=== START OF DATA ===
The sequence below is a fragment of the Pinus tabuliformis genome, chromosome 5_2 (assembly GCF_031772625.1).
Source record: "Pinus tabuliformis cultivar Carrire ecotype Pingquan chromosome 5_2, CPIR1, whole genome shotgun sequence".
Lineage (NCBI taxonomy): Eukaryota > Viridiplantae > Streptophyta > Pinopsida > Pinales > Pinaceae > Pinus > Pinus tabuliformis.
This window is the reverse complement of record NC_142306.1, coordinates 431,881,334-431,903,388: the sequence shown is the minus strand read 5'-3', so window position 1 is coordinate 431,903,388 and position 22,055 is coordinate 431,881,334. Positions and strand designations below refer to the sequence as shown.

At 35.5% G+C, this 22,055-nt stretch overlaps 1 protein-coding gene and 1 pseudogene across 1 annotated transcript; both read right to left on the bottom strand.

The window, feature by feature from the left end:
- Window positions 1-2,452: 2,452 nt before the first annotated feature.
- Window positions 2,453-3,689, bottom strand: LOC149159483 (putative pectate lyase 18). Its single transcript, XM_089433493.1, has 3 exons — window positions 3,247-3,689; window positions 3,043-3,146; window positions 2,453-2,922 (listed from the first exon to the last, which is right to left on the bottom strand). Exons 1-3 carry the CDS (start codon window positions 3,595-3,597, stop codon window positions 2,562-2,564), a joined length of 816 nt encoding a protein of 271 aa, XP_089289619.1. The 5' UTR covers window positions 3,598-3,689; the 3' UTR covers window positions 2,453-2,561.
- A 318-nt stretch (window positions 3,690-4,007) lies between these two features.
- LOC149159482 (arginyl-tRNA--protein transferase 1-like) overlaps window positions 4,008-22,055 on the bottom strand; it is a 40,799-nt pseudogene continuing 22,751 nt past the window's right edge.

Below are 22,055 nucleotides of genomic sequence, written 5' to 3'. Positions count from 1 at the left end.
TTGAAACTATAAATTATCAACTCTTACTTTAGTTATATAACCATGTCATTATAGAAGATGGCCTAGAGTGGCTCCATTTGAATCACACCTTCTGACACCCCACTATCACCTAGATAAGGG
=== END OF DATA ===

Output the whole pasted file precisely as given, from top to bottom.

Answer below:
The sequence below is a fragment of the Pinus tabuliformis genome, chromosome 5_2 (assembly GCF_031772625.1).
Source record: "Pinus tabuliformis cultivar Carrire ecotype Pingquan chromosome 5_2, CPIR1, whole genome shotgun sequence".
Lineage (NCBI taxonomy): Eukaryota > Viridiplantae > Streptophyta > Pinopsida > Pinales > Pinaceae > Pinus > Pinus tabuliformis.
This window is the reverse complement of record NC_142306.1, coordinates 431,881,334-431,903,388: the sequence shown is the minus strand read 5'-3', so window position 1 is coordinate 431,903,388 and position 22,055 is coordinate 431,881,334. Positions and strand designations below refer to the sequence as shown.

At 35.5% G+C, this 22,055-nt stretch overlaps 1 protein-coding gene and 1 pseudogene across 1 annotated transcript; both read right to left on the bottom strand.

The window, feature by feature from the left end:
- Window positions 1-2,452: 2,452 nt before the first annotated feature.
- Window positions 2,453-3,689, bottom strand: LOC149159483 (putative pectate lyase 18). Its single transcript, XM_089433493.1, has 3 exons — window positions 3,247-3,689; window positions 3,043-3,146; window positions 2,453-2,922 (listed from the first exon to the last, which is right to left on the bottom strand). Exons 1-3 carry the CDS (start codon window positions 3,595-3,597, stop codon window positions 2,562-2,564), a joined length of 816 nt encoding a protein of 271 aa, XP_089289619.1. The 5' UTR covers window positions 3,598-3,689; the 3' UTR covers window positions 2,453-2,561.
- A 318-nt stretch (window positions 3,690-4,007) lies between these two features.
- LOC149159482 (arginyl-tRNA--protein transferase 1-like) overlaps window positions 4,008-22,055 on the bottom strand; it is a 40,799-nt pseudogene continuing 22,751 nt past the window's right edge.

Below are 22,055 nucleotides of genomic sequence, written 5' to 3'. Positions count from 1 at the left end.
TTGAAACTATAAATTATCAACTCTTACTTTAGTTATATAACCATGTCATTATAGAAGATGGCCTAGAGTGGCTCCATTTGAATCACACCTTCTGACACCCCACTATCACCTAGATAAGGG